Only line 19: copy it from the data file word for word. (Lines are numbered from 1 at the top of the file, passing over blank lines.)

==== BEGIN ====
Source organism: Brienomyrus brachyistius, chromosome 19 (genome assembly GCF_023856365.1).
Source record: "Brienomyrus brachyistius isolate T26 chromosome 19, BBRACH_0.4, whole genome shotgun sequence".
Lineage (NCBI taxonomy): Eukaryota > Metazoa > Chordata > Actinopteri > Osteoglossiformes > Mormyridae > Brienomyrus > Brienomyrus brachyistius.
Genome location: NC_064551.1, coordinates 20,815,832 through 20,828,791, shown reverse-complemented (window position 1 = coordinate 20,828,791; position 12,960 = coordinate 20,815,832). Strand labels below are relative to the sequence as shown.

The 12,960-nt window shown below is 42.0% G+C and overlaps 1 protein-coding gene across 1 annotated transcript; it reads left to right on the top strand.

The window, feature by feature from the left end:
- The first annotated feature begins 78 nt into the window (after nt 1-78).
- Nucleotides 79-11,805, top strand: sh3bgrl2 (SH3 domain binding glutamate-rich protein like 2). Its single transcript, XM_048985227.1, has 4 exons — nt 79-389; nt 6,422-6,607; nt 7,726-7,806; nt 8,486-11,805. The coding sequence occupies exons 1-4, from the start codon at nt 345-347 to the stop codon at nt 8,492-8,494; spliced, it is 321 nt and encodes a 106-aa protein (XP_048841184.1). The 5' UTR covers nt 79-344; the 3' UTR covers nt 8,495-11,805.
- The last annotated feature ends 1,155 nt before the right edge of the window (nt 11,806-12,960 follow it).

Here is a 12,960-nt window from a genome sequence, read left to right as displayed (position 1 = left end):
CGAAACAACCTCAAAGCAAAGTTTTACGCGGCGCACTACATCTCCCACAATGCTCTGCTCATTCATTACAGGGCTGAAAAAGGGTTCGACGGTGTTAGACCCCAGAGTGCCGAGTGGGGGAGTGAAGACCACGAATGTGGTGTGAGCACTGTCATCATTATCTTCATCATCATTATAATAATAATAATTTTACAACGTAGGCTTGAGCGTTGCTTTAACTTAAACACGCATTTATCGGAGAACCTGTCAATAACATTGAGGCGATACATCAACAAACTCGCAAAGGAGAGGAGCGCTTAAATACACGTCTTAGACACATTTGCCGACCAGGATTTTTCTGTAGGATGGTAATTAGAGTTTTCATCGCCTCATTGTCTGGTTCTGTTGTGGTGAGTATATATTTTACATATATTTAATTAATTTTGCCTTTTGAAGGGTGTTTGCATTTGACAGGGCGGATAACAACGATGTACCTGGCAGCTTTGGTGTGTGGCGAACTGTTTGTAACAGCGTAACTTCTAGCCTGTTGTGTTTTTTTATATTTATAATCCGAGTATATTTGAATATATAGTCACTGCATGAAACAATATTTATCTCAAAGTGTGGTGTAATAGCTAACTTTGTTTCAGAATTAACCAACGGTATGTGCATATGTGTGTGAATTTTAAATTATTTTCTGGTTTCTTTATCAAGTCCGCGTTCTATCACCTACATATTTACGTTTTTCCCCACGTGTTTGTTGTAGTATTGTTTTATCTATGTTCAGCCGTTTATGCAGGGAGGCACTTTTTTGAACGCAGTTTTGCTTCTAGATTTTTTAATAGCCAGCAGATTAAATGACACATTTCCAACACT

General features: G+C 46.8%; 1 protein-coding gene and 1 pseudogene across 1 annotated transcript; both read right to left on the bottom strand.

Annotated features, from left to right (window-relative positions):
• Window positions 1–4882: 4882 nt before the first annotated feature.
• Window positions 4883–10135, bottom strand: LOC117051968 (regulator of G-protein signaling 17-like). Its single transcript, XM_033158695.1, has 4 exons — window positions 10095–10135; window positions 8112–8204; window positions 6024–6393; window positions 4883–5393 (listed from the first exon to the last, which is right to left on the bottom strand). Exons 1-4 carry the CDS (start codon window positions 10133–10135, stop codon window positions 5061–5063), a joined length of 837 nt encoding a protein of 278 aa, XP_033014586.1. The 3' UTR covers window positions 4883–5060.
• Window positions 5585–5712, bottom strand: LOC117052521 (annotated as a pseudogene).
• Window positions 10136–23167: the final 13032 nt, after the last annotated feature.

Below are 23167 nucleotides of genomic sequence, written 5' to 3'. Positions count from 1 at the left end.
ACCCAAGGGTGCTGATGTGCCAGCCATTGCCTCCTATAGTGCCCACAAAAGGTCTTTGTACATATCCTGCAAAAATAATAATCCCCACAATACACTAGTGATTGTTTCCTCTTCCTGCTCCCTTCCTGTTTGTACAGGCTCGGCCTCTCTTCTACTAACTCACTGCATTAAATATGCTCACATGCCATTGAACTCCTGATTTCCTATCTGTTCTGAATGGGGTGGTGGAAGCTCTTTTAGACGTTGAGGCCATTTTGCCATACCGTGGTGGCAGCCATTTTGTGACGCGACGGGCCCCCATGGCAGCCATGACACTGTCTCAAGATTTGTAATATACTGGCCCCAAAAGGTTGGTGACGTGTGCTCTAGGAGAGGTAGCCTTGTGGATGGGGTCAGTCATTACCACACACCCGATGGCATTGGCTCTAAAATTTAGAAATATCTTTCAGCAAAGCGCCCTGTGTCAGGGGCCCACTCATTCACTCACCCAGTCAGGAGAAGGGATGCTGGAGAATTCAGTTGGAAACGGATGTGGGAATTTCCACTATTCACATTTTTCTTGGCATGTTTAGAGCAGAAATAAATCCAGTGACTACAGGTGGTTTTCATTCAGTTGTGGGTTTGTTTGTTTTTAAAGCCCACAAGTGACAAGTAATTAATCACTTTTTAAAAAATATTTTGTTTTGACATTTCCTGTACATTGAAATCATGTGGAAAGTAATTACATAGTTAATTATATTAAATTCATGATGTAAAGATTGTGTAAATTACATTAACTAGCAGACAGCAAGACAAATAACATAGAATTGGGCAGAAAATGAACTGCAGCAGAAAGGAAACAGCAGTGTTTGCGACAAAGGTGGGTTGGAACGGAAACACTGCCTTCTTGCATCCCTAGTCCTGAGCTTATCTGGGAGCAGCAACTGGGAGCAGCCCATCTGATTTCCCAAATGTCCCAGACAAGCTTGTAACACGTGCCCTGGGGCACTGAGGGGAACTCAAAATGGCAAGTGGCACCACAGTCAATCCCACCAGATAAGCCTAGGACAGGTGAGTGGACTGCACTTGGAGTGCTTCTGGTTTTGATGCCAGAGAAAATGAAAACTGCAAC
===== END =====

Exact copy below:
ACCCAAGGGTGCTGATGTGCCAGCCATTGCCTCCTATAGTGCCCACAAAAGGTCTTTGTACATATCCTGCAAAAATAATAATCCCCACAATACACTAGTGATTGTTTCCTCTTCCTGCTCCCTTCCTGTTTGTACAGGCTCGGCCTCTCTTCTACTAACTCACTGCATTAAATATGCTCACATGCCATTGAACTCCTGATTTCCTATCTGTTCTGAATGGGGTGGTGGAAGCTCTTTTAGACGTTGAGGCCATTTTGCCATACCGTGGTGGCAGCCATTTTGTGACGCGACGGGCCCCCATGGCAGCCATGACACTGTCTCAAGATTTGTAATATACTGGCCCCAAAAGGTTGGTGACGTGTGCTCTAGGAGAGGTAGCCTTGTGGATGGGGTCAGTCATTACCACACACCCGATGGCATTGGCTCTAAAATTTAGAAATATCTTTCAGCAAAGCGCCCTGTGTCAGGGGCCCACTCATTCACTCACCCAGTCAGGAGAAGGGATGCTGGAGAATTCAGTTGGAAACGGATGTGGGAATTTCCACTATTCACATTTTTCTTGGCATGTTTAGAGCAGAAATAAATCCAGTGACTACAGGTGGTTTTCATTCAGTTGTGGGTTTGTTTGTTTTTAAAGCCCACAAGTGACAAGTAATTAATCACTTTTTAAAAAATATTTTGTTTTGACATTTCCTGTACATTGAAATCATGTGGAAAGTAATTACATAGTTAATTATATTAAATTCATGATGTAAAGATTGTGTAAATTACATTAACTAGCAGACAGCAAGACAAATAACATAGAATTGGGCAGAAAATGAACTGCAGCAGAAAGGAAACAGCAGTGTTTGCGACAAAGGTGGGTTGGAACGGAAACACTGCCTTCTTGCATCCCTAGTCCTGAGCTTATCTGGGAGCAGCAACTGGGAGCAGCCCATCTGATTTCCCAAATGTCCCAGACAAGCTTGTAACACGTGCCCTGGGGCACTGAGGGGAACTCAAAATGGCAAGTGGCACCACAGTCAATCCCACCAGATAAGCCTAGGACAGGTGAGTGGACTGCACTTGGAGTGCTTCTGGTTTTGATGCCAGAGAAAATGAAAACTGCAAC